First guilty plea expected in campaign finance case involving Giuliani associates

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The criminal campaign finance fraud prosecution of several associates of former New York Mayor Rudy Giuliani appears to be on the verge of netting its first guilty plea, as a federal court in Manhattan set a change-of-plea hearing for Thursday morning for Florida businessman David Correia.

Correia, 45, is one of four men charged last year with a scheme to make illegal campaign contributions — including at least $500,000 from a foreign donor — in a bid to build support for a legal cannabis venture.

Prosecutors also allege that the scheme involved efforts to urge the removal of then-U.S. Ambassador to Ukraine Marie Yovanovitch, who was recalled from her post in May 2019.

Giuliani has not been charged in the case and has denied any wrongdoing. However, he was deeply involved in the effort to oust Yovanovitch. Legal sources and witnesses have said that Giuliani’s interactions with the defendants have come under scrutiny by federal investigators. Giuliani did not respond to messages seeking comment on the development Wednesday.

Prosecutors say part of the scheme involved Lev Parnas and Correia seeking to lobby a congressman, who is unnamed in the indictment but appears from other indications to be Rep. Pete Sessions (R-Texas), who posed for photos with the men on Capitol Hill in May 2018. Sessions has not been charged and has said the meeting concerned energy independence for Ukraine.


It is unclear how closely Giuliani interacted with Correia, but the former mayor and adviser to President Donald Trump had extensive dealings with two other co-defendants in the case: Parnas and Igor Fruman. All three men managed to get photos with Trump at political fundraising events.

Parnas and Igor FrumanCorreia, a self-described former pro golfer who was arrested in October 2019 as he returned from overseas, currently faces six felony charges in the case. The entry in the court’s docket announcing the change-of-plea hearing Thursday did not indicate what charge or charges Correia plans to admit to, but such a shift is typically part of a deal with the government where a defendant agrees to cooperate in exchange for the dismissal of some charges.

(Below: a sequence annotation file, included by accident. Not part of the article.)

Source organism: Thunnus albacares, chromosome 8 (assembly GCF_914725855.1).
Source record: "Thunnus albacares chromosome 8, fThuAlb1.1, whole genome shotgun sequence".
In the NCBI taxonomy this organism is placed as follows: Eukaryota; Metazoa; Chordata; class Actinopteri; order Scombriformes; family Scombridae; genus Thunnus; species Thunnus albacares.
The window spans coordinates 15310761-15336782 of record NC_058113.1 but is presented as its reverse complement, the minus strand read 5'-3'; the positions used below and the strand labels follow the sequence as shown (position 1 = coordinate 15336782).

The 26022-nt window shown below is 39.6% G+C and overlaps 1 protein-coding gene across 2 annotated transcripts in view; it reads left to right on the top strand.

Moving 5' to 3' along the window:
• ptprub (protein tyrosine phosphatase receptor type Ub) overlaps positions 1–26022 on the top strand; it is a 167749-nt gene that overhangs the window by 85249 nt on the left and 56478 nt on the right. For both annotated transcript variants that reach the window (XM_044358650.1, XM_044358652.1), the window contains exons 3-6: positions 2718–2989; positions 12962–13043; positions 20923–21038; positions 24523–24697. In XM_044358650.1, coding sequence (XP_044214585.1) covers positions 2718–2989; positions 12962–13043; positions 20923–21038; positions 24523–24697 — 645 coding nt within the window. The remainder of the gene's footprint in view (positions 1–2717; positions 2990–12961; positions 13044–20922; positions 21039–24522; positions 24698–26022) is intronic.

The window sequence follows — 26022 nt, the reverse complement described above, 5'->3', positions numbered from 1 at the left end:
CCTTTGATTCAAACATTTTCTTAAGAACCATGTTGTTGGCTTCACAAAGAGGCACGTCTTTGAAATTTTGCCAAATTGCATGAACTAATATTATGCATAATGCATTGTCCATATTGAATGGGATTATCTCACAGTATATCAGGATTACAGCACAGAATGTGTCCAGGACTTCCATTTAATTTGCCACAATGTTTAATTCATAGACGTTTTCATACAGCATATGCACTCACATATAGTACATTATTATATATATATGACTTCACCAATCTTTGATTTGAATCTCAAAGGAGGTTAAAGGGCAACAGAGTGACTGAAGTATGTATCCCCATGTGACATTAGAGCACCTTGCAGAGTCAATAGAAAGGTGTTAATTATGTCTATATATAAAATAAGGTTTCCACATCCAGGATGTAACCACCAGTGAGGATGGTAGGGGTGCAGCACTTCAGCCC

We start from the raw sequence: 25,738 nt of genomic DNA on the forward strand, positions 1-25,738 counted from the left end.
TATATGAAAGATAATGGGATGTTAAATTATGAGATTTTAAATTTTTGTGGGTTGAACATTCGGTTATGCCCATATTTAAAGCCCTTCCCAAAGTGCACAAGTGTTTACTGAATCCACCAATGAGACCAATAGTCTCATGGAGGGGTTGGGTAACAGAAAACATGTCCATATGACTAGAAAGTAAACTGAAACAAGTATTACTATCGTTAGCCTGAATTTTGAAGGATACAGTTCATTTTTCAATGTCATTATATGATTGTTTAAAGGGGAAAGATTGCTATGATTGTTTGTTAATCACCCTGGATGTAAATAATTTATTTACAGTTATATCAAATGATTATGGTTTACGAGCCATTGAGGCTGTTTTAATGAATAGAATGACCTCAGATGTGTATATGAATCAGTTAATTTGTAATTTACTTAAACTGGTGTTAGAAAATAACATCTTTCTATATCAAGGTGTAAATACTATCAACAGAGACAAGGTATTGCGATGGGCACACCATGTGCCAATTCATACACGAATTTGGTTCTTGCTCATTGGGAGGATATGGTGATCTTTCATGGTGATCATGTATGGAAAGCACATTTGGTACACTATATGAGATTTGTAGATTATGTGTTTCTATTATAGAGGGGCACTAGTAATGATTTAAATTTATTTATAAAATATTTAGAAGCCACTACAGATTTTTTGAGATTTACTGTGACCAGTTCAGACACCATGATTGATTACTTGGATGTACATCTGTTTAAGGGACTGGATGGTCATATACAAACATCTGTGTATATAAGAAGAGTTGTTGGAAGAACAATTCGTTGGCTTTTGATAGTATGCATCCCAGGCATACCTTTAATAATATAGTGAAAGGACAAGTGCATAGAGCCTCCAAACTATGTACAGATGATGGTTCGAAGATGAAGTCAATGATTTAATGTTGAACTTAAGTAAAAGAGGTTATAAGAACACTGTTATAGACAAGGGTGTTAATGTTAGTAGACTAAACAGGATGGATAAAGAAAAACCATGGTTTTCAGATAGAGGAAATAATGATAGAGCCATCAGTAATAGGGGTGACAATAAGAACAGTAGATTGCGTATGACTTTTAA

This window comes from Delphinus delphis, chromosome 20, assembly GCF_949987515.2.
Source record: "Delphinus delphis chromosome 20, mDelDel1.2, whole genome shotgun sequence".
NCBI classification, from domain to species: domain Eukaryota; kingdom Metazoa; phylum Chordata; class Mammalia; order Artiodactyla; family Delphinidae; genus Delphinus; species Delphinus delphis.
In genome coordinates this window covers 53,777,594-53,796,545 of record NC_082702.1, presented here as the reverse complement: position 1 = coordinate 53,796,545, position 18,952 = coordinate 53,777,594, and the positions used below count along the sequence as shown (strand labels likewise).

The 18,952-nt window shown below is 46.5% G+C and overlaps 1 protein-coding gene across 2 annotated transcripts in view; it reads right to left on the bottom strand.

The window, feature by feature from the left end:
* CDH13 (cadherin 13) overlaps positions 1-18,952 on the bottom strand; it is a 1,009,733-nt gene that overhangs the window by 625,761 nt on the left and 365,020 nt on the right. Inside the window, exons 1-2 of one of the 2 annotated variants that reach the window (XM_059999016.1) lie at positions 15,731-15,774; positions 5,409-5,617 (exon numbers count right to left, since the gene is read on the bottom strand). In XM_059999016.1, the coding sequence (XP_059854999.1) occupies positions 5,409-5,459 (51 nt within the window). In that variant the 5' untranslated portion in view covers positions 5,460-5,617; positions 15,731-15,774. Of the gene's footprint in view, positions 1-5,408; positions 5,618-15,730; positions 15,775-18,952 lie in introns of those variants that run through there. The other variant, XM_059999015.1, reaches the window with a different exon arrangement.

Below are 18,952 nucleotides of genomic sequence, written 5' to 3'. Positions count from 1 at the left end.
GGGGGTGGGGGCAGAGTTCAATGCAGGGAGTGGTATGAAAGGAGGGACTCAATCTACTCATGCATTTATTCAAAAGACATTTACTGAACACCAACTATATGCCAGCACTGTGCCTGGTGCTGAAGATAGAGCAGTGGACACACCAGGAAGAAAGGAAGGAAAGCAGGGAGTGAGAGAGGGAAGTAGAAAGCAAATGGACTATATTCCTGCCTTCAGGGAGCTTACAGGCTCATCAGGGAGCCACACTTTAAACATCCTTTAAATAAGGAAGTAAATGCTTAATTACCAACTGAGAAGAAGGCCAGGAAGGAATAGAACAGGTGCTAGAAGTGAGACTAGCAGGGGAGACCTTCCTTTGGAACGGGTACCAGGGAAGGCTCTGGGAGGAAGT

Correia’s attorney, William Harrington, did not immediately respond to a message seeking comment.

The case, being overseen by U.S. District Court Judge Paul Oetken, is currently set for a jury trial on March 1. However, it stands a strong chance of being delayed further as a result of a backlog of trials due to coronavirus-related limits on court activity.

Another complication may be an effort by defense attorneys to a deposition overseas from Russian businessman Andrey Muraviev, who reportedly provided the funds for the marijuana venture. He hasn’t been charged in the case and was left unnamed in the indictment, but his name emerged in other court filings.

After defense lawyer Gerald Lefcourt mentioned Muraviev at a court hearing earlier this month, he was scolded by a federal prosecutor, who indicated that the name was contained in discovery materials the government turned over under court order limiting their disclosure.

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